I can finally show you the fabrics I am going to use for this quilt. Pat Bravo's new line, Rock n Romance, coming out in October. The picture has the backing and binding fabrics, the neutral fabric and then six main fabrics for the flags.
We won't be cutting everything ahead of time because, when you make a Union Jack block, it's a good idea to make a practice block before you cut up all your fabrics and find you did something wrong. So today we are going to make one practice A block. In the union jack, there are A blocks and B blocks.
This is an A block:
There are two A blocks in each flag; one orientated as shown above and one rotated through 180 degrees. One goes top left and one goes bottom right. The diagonal is from top left to bottom right.
And this is a B block:
There are two B blocks in each flag; one orientated as shown above and one rotated through 180 degrees. One goes top right on the flag and one goes bottom left. The diagonal is from top right to bottom left.
Take a look at the finished flag and you can see the two A blocks and the two B blocks. Take careful note of the fact that each block has a larger and a smaller triangle and each block has a wider and a narrower white stripe. I would suggest you keep referring back to these three diagrams as you make your A and B blocks.
Making the practice A block
NB: consider making this first block from unwanted fabrics before cutting into precious fabrics.
1. If you are using directional fabrics, decide which of your A blocks you are making first so you make sure you orientate your fabrics in the right direction as you cut and piece.
2. To cut the triangles for the A block, cut one piece of fabric 21" x 9". Cut in half along the top left to bottom right diagonal.
3. Then align the 1.5" line of your ruler along the diagonal you have just cut and make a second cut. NB: some people are struggling to make the A block align on the final seam. If you are having this problem, try reducing the width of this cut to 1.25" or even 1". Make the whole block in the same way then fuse the final finished block to the freezer paper aligning the larger triangle with the edges of the paper so that the smaller triangle overhangs. Then trim the smaller triangle to size where it overhangs the edge of the freezer paper.
4. This will yield one larger and one smaller triangle as well as a spare strip which you can discard.
5. Next you need a piece of freezer paper (if you have no freezer paper, you can use any paper but freezer paper makes the process easier) 27.5" x 10.5".
6. Cut two WOF (width of fabric; cut from one selvedge to the other) strips from your white fabric - one 1.5" wide and one 3.5" wide. NB your fabric may not be white but I mean the fabric I have marked as white in my diagrams.
7. Cut one WOF strip from your coloured stripes fabric (pink in my diagrams) 2.5" wide.
8. Sew the wide white stripe to the large white triangle as follows. Do not cut the white fabric to length before sewing. Align the white fabric an inch or two beyond the end of the blunt end of the triangle and sew the seam.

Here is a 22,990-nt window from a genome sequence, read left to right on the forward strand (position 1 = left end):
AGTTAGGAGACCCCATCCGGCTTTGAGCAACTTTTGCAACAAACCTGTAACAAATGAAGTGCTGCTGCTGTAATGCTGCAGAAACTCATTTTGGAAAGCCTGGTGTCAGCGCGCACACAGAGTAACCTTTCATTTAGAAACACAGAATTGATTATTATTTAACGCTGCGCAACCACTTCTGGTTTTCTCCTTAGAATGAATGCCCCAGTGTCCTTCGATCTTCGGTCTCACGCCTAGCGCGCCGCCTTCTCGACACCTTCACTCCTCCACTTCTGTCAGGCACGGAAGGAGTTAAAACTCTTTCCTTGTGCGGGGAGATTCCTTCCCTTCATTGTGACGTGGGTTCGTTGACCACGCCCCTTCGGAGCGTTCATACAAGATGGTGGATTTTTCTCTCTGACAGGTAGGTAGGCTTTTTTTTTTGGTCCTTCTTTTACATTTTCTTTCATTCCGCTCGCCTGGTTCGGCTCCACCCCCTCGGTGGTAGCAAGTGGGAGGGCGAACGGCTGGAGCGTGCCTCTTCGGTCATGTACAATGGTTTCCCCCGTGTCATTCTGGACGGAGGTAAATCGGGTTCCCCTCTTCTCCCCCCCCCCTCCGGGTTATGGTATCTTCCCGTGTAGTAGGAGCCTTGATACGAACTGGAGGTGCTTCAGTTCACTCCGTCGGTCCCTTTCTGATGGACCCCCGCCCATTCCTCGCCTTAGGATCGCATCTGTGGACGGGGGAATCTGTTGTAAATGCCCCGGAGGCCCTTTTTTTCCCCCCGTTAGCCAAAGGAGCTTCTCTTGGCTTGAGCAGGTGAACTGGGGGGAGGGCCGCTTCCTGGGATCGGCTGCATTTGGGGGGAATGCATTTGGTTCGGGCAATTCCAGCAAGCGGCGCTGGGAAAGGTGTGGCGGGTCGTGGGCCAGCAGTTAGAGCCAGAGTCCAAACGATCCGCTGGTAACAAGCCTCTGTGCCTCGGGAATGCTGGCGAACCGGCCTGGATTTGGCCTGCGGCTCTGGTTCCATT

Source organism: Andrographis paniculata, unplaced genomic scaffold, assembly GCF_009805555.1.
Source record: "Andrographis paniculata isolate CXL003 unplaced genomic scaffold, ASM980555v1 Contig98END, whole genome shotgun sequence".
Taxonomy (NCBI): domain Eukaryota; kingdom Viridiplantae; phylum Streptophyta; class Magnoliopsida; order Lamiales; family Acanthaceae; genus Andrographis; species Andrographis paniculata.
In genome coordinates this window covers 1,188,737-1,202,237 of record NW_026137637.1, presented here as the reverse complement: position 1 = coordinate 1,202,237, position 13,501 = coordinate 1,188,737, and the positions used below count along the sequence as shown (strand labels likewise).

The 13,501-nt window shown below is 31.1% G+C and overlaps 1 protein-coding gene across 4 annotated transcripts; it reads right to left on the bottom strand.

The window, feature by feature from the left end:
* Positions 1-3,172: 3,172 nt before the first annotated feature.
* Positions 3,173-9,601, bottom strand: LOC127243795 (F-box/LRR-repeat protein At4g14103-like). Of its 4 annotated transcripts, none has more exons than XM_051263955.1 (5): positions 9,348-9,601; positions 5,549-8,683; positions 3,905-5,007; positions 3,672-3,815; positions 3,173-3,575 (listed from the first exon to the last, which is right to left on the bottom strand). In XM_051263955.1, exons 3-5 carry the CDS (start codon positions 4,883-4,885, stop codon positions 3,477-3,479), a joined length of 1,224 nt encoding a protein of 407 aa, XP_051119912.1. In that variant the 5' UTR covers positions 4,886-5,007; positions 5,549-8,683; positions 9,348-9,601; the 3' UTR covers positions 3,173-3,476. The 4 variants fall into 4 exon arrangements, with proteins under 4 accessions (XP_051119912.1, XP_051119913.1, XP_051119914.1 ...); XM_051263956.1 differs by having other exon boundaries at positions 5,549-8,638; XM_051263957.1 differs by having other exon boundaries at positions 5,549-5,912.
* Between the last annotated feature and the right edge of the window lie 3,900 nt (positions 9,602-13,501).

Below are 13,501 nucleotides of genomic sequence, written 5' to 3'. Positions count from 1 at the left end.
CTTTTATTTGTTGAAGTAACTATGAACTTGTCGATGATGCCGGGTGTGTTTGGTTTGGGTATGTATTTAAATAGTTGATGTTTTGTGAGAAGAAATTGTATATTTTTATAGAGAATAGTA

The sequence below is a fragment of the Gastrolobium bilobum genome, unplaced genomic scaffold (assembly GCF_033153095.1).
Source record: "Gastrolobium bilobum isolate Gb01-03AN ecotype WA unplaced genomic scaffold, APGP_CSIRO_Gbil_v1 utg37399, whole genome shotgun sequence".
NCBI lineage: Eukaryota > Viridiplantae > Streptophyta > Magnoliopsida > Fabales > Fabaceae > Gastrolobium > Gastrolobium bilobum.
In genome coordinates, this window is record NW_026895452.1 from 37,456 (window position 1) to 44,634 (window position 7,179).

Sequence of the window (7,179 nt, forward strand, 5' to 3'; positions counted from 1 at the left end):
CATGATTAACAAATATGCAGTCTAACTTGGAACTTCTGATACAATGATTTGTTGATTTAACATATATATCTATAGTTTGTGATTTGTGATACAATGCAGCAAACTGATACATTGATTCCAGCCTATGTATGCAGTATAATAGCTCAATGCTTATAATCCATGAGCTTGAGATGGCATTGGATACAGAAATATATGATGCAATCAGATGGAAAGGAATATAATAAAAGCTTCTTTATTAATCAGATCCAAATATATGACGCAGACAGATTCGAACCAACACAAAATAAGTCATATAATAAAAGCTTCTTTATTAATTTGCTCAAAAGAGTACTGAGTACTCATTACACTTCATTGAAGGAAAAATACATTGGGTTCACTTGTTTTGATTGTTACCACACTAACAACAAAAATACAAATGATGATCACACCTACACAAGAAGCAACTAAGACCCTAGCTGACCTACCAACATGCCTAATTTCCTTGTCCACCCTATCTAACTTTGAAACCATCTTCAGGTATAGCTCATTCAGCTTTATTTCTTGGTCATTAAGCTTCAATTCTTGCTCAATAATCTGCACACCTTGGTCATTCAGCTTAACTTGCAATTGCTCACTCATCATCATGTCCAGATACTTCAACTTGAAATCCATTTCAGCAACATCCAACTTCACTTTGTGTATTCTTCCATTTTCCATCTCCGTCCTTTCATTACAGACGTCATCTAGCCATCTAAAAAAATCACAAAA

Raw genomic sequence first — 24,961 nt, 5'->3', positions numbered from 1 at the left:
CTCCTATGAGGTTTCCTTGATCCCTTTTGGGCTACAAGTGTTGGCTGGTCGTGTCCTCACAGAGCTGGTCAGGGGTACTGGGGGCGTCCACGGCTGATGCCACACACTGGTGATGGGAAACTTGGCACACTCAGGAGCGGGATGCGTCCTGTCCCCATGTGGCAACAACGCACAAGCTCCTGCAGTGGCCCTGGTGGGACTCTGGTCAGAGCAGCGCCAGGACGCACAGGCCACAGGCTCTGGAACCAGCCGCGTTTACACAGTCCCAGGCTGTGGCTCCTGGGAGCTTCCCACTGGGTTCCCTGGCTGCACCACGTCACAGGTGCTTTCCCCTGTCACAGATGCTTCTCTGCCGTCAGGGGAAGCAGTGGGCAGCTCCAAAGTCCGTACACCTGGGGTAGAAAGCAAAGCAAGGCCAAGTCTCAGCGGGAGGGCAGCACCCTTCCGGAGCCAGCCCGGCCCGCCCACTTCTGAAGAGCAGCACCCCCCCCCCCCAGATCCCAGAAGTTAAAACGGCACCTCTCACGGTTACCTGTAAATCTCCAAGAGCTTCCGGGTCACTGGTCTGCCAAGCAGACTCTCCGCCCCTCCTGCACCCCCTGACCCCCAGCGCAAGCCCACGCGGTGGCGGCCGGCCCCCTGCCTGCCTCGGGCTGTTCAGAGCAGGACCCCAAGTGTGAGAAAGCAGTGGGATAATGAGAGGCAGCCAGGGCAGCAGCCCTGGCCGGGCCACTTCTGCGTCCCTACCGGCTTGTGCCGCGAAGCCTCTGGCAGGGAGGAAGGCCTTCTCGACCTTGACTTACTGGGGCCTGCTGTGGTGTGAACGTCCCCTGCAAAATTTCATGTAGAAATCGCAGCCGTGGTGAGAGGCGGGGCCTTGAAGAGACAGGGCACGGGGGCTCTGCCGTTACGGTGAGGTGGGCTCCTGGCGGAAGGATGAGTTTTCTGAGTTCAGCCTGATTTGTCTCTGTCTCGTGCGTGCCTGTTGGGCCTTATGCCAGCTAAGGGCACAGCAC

9. Flip, press and trim at each end of the triangle along the dotted lines in the diagram. Retain the longer piece you trim off as it will be joined end to end with others to make further blocks.
10. To finish with a triangle like this:
11. Repeat using the small triangle and the 1.5" white strip and you will end up with a larger and a smaller triangle like this. NB: also retain the longer white strip you trim off here to be joined end to end with others to make further blocks.
12. Press the triangles to the freezer paper taking care to align the edges of the fabric with the edges of the freezer paper. Trim any fabric hanging off the edges of the freezer paper. Peel the larger triangle off the paper.
13. Sew the coloured strip (pink in my diagrams) to the larger triangle as follows: again do not pre-trim the WOF strip. Align the end with the blunt end of the triangle (no need for the 1" - 2" overhang this time) and sew the seam.
14. Flip, press and trim along the dotted lines in the diagram. Again retain the piece you trim off to be joined end to end with other pieces to be used to make further blocks.
15. Once again, press the larger triangle back onto the freezer paper and trim the pink fabric to the edges of the paper. Then mark or pint a point somewhere along the edge of the white strip. Mark or pin the same point on the pink strip.
16. Peel the triangles off the freezer paper, place right sides together with the two marks or pins together. Pin and sew the whole seam then press. NB: if your seam ends don't align perfectly at this step, don't worry and think the whole thing has gone horribly wrong. Just trim it down slightly and then trim all the remaining blocks to the same size. And here is my trial Rock n Romance A block photographed kind o fancy on a slant.
BINGO, you have your practice A block. Please show me your A blocks in the Flickr group and let me know if you encounter any problems or the instructions are not clear.